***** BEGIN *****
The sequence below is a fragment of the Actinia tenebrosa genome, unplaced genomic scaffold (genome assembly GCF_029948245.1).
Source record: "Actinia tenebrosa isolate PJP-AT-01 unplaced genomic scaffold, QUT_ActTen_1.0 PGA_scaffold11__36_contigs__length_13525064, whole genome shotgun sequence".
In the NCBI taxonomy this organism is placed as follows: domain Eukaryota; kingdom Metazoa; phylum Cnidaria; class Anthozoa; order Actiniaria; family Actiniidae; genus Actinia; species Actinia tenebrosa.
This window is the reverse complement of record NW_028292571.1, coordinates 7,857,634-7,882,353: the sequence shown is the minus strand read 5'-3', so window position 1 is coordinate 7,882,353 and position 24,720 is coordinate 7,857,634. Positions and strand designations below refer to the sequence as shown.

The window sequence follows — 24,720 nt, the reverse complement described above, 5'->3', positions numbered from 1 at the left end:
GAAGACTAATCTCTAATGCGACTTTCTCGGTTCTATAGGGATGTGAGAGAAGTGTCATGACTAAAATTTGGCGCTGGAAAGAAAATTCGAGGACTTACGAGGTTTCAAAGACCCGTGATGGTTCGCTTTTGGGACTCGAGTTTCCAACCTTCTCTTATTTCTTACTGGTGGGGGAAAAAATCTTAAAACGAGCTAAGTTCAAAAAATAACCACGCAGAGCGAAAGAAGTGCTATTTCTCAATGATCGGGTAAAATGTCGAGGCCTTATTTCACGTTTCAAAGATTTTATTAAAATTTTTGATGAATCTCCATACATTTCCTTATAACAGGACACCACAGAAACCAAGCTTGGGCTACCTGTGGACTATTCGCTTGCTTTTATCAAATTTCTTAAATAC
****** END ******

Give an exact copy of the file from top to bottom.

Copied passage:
The sequence below is a fragment of the Actinia tenebrosa genome, unplaced genomic scaffold (genome assembly GCF_029948245.1).
Source record: "Actinia tenebrosa isolate PJP-AT-01 unplaced genomic scaffold, QUT_ActTen_1.0 PGA_scaffold11__36_contigs__length_13525064, whole genome shotgun sequence".
In the NCBI taxonomy this organism is placed as follows: domain Eukaryota; kingdom Metazoa; phylum Cnidaria; class Anthozoa; order Actiniaria; family Actiniidae; genus Actinia; species Actinia tenebrosa.
This window is the reverse complement of record NW_028292571.1, coordinates 7,857,634-7,882,353: the sequence shown is the minus strand read 5'-3', so window position 1 is coordinate 7,882,353 and position 24,720 is coordinate 7,857,634. Positions and strand designations below refer to the sequence as shown.

The window sequence follows — 24,720 nt, the reverse complement described above, 5'->3', positions numbered from 1 at the left end:
GAAGACTAATCTCTAATGCGACTTTCTCGGTTCTATAGGGATGTGAGAGAAGTGTCATGACTAAAATTTGGCGCTGGAAAGAAAATTCGAGGACTTACGAGGTTTCAAAGACCCGTGATGGTTCGCTTTTGGGACTCGAGTTTCCAACCTTCTCTTATTTCTTACTGGTGGGGGAAAAAATCTTAAAACGAGCTAAGTTCAAAAAATAACCACGCAGAGCGAAAGAAGTGCTATTTCTCAATGATCGGGTAAAATGTCGAGGCCTTATTTCACGTTTCAAAGATTTTATTAAAATTTTTGATGAATCTCCATACATTTCCTTATAACAGGACACCACAGAAACCAAGCTTGGGCTACCTGTGGACTATTCGCTTGCTTTTATCAAATTTCTTAAATAC